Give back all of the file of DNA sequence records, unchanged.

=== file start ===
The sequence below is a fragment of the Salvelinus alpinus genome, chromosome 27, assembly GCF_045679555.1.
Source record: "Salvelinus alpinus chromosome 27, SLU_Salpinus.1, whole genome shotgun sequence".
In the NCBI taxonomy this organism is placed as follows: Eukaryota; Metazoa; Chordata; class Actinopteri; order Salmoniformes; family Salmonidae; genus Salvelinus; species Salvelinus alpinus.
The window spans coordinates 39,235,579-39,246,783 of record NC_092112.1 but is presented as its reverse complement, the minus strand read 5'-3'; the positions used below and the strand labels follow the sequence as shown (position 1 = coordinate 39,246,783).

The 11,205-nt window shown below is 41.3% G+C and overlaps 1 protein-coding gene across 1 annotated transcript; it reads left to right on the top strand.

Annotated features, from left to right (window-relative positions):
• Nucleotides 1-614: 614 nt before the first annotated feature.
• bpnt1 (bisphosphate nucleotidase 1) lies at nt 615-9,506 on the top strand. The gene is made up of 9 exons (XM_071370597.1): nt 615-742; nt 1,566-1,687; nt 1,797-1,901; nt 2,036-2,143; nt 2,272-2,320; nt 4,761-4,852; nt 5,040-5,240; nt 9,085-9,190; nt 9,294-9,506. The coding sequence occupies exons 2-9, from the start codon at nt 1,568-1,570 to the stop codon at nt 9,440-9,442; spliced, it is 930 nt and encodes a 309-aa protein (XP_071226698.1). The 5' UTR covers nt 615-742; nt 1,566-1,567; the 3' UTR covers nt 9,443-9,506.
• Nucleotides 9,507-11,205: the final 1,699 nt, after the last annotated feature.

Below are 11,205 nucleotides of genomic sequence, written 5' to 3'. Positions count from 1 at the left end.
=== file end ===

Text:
The sequence below is a fragment of the Salvelinus alpinus genome, chromosome 27, assembly GCF_045679555.1.
Source record: "Salvelinus alpinus chromosome 27, SLU_Salpinus.1, whole genome shotgun sequence".
In the NCBI taxonomy this organism is placed as follows: Eukaryota; Metazoa; Chordata; class Actinopteri; order Salmoniformes; family Salmonidae; genus Salvelinus; species Salvelinus alpinus.
The window spans coordinates 39,235,579-39,246,783 of record NC_092112.1 but is presented as its reverse complement, the minus strand read 5'-3'; the positions used below and the strand labels follow the sequence as shown (position 1 = coordinate 39,246,783).

The 11,205-nt window shown below is 41.3% G+C and overlaps 1 protein-coding gene across 1 annotated transcript; it reads left to right on the top strand.

Annotated features, from left to right (window-relative positions):
• Nucleotides 1-614: 614 nt before the first annotated feature.
• bpnt1 (bisphosphate nucleotidase 1) lies at nt 615-9,506 on the top strand. The gene is made up of 9 exons (XM_071370597.1): nt 615-742; nt 1,566-1,687; nt 1,797-1,901; nt 2,036-2,143; nt 2,272-2,320; nt 4,761-4,852; nt 5,040-5,240; nt 9,085-9,190; nt 9,294-9,506. The coding sequence occupies exons 2-9, from the start codon at nt 1,568-1,570 to the stop codon at nt 9,440-9,442; spliced, it is 930 nt and encodes a 309-aa protein (XP_071226698.1). The 5' UTR covers nt 615-742; nt 1,566-1,567; the 3' UTR covers nt 9,443-9,506.
• Nucleotides 9,507-11,205: the final 1,699 nt, after the last annotated feature.

Below are 11,205 nucleotides of genomic sequence, written 5' to 3'. Positions count from 1 at the left end.